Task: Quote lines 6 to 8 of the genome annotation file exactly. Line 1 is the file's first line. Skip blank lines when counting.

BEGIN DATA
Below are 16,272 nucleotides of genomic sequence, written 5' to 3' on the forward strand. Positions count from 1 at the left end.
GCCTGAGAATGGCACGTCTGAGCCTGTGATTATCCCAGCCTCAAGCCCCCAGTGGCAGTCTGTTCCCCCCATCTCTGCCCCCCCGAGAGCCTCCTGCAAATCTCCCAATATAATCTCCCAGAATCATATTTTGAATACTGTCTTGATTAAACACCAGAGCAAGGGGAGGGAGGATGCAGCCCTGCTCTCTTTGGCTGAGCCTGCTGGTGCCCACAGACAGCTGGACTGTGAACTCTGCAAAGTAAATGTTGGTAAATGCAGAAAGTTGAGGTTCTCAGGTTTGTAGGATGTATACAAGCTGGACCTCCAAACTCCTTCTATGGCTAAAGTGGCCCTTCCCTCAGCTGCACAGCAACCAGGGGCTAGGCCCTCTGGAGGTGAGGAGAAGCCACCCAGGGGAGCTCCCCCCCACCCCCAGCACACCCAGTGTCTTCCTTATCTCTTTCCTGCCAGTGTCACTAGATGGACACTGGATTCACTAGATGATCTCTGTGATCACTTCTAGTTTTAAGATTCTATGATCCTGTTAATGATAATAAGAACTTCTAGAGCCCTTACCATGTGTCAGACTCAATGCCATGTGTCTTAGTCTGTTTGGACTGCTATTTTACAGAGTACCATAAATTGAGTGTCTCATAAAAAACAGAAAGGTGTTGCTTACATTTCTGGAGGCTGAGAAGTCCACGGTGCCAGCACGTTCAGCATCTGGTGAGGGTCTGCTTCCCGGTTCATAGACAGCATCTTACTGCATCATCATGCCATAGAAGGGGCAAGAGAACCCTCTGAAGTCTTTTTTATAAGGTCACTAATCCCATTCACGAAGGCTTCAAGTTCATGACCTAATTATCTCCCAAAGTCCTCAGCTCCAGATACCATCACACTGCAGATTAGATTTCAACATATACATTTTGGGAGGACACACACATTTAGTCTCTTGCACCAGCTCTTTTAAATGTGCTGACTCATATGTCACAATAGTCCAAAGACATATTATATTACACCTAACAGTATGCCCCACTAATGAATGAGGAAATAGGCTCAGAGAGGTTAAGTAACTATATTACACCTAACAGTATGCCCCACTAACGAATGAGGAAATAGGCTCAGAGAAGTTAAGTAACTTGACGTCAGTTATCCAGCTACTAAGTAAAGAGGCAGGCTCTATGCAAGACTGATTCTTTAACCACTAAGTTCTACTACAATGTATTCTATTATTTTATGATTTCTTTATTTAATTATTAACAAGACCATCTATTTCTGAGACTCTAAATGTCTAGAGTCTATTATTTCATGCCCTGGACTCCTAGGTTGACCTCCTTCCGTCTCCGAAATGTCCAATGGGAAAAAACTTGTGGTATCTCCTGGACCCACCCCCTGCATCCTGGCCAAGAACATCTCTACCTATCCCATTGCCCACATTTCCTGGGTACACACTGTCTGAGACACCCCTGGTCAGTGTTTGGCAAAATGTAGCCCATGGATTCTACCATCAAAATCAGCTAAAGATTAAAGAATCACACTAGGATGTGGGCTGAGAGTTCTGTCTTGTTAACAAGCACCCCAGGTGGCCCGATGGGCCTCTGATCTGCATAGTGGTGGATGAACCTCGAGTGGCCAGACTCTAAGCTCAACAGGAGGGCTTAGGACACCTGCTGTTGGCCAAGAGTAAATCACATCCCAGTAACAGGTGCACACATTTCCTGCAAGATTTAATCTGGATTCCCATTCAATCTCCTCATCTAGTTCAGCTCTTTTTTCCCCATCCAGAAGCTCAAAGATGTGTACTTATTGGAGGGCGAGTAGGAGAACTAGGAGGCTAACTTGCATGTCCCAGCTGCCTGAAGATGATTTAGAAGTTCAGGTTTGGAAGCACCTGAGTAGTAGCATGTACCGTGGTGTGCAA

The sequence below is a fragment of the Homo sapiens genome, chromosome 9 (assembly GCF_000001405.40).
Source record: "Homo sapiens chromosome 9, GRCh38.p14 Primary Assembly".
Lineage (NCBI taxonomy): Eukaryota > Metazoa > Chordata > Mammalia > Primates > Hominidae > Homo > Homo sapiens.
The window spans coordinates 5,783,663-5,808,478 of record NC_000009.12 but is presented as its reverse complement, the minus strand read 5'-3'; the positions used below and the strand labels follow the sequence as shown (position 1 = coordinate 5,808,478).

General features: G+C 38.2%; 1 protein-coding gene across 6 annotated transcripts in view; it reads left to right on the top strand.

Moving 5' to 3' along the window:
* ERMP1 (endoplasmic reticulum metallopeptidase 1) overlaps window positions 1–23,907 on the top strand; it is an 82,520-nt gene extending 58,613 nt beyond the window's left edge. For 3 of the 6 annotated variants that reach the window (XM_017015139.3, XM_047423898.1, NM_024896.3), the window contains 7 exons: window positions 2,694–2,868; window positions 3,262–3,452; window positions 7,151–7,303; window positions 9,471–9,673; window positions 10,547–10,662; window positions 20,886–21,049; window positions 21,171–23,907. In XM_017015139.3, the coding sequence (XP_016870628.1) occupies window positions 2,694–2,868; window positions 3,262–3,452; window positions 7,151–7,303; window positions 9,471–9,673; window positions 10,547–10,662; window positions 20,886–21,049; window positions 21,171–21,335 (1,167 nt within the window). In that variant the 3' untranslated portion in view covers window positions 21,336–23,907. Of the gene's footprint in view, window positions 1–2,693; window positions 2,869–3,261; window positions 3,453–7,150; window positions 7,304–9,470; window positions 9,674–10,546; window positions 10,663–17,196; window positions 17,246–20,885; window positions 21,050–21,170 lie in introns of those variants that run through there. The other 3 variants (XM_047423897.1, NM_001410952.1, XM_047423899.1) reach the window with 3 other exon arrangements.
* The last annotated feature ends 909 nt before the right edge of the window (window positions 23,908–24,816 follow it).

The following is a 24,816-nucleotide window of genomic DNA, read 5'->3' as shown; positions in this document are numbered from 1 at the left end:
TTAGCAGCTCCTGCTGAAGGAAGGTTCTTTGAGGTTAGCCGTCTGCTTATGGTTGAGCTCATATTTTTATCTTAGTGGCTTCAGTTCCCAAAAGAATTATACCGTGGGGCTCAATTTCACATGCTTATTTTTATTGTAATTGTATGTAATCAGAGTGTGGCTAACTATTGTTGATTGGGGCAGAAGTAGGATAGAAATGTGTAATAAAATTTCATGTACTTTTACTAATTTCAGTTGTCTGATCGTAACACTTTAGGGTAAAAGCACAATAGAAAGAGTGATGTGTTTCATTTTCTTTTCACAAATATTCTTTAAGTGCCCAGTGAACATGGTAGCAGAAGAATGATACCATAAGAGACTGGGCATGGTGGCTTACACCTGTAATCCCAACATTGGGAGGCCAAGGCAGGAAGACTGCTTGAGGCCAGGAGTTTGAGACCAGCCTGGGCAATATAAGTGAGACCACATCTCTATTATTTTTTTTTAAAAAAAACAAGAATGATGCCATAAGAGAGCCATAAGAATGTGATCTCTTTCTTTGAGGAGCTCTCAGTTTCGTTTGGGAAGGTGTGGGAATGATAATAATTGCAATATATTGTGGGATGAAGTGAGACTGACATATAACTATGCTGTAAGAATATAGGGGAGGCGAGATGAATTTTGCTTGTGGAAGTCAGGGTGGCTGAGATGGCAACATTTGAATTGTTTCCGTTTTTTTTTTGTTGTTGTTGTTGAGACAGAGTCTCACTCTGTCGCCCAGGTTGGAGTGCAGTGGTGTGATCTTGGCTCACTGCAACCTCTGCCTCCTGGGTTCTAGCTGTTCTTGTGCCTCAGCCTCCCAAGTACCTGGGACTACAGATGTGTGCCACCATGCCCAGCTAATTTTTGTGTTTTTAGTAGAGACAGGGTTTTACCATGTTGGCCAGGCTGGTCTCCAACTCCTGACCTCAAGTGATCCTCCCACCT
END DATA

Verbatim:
The window spans coordinates 5,783,663-5,808,478 of record NC_000009.12 but is presented as its reverse complement, the minus strand read 5'-3'; the positions used below and the strand labels follow the sequence as shown (position 1 = coordinate 5,808,478).

General features: G+C 38.2%; 1 protein-coding gene across 6 annotated transcripts in view; it reads left to right on the top strand.

Moving 5' to 3' along the window: